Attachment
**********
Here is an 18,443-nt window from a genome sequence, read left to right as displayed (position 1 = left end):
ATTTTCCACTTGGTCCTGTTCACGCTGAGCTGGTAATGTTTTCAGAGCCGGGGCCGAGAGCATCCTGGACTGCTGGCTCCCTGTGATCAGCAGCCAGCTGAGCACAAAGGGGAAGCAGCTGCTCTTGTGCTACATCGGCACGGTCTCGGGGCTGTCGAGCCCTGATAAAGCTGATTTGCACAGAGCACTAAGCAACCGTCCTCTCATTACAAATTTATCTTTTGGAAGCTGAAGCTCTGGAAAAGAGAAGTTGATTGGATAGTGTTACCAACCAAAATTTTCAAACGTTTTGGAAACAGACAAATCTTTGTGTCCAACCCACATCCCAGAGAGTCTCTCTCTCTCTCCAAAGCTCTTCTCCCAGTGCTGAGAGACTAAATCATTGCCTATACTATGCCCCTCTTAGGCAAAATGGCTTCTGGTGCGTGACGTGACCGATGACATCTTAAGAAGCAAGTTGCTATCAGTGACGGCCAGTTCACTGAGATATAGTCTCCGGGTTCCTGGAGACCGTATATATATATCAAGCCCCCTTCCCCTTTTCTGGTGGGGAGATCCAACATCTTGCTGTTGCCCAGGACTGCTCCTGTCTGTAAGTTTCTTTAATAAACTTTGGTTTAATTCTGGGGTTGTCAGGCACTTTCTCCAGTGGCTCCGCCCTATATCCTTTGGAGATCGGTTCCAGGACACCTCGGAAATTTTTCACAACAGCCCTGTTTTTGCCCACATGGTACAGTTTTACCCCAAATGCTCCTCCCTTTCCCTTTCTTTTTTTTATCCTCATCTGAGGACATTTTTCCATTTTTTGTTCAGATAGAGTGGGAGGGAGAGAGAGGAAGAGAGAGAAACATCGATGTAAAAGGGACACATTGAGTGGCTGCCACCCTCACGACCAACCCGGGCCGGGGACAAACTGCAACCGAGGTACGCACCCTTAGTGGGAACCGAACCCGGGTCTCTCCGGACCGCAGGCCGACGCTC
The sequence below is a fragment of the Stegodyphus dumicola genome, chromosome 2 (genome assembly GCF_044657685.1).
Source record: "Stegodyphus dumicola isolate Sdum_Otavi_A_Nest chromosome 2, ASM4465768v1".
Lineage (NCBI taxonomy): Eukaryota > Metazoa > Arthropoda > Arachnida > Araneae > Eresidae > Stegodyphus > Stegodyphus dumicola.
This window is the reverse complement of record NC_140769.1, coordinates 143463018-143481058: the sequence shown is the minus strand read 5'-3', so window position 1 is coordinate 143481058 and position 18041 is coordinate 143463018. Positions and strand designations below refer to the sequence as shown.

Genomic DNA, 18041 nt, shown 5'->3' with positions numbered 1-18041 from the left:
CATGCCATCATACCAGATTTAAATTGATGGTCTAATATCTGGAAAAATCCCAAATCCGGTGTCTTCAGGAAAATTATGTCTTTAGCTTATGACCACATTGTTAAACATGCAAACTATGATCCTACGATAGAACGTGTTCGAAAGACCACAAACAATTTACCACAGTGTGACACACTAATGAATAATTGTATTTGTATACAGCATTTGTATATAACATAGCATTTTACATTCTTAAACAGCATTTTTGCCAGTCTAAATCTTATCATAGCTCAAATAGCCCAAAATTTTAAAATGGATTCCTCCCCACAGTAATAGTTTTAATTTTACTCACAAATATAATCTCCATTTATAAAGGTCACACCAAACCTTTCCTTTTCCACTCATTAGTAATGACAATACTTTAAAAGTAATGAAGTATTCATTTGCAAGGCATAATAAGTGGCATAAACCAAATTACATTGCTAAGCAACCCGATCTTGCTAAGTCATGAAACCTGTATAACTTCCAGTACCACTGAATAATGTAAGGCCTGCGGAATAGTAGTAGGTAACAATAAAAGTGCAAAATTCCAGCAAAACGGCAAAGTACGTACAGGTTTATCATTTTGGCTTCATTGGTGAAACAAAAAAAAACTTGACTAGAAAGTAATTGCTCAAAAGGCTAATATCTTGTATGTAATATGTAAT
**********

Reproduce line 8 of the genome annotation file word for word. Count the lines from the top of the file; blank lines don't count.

CATGCCATCATACCAGATTTAAATTGATGGTCTAATATCTGGAAAAATCCCAAATCCGGTGTCTTCAGGAAAATTATGTCTTTAGCTTATGACCACATTGTTAAACATGCAAACTATGATCCTACGATAGAACGTGTTCGAAAGACCACAAACAATTTACCACAGTGTGACACACTAATGAATAATTGTATTTGTATACAGCATTTGTATATAACATAGCATTTTACATTCTTAAACAGCATTTTTGCCAGTCTAAATCTTATCATAGCTCAAATAGCCCAAAATTTTAAAATGGATTCCTCCCCACAGTAATAGTTTTAATTTTACTCACAAATATAATCTCCATTTATAAAGGTCACACCAAACCTTTCCTTTTCCACTCATTAGTAATGACAATACTTTAAAAGTAATGAAGTATTCATTTGCAAGGCATAATAAGTGGCATAAACCAAATTACATTGCTAAGCAACCCGATCTTGCTAAGTCATGAAACCTGTATAACTTCCAGTACCACTGAATAATGTAAGGCCTGCGGAATAGTAGTAGGTAACAATAAAAGTGCAAAATTCCAGCAAAACGGCAAAGTACGTACAGGTTTATCATTTTGGCTTCATTGGTGAAACAAAAAAAAACTTGACTAGAAAGTAATTGCTCAAAAGGCTAATATCTTGTATGTAATATGTAAT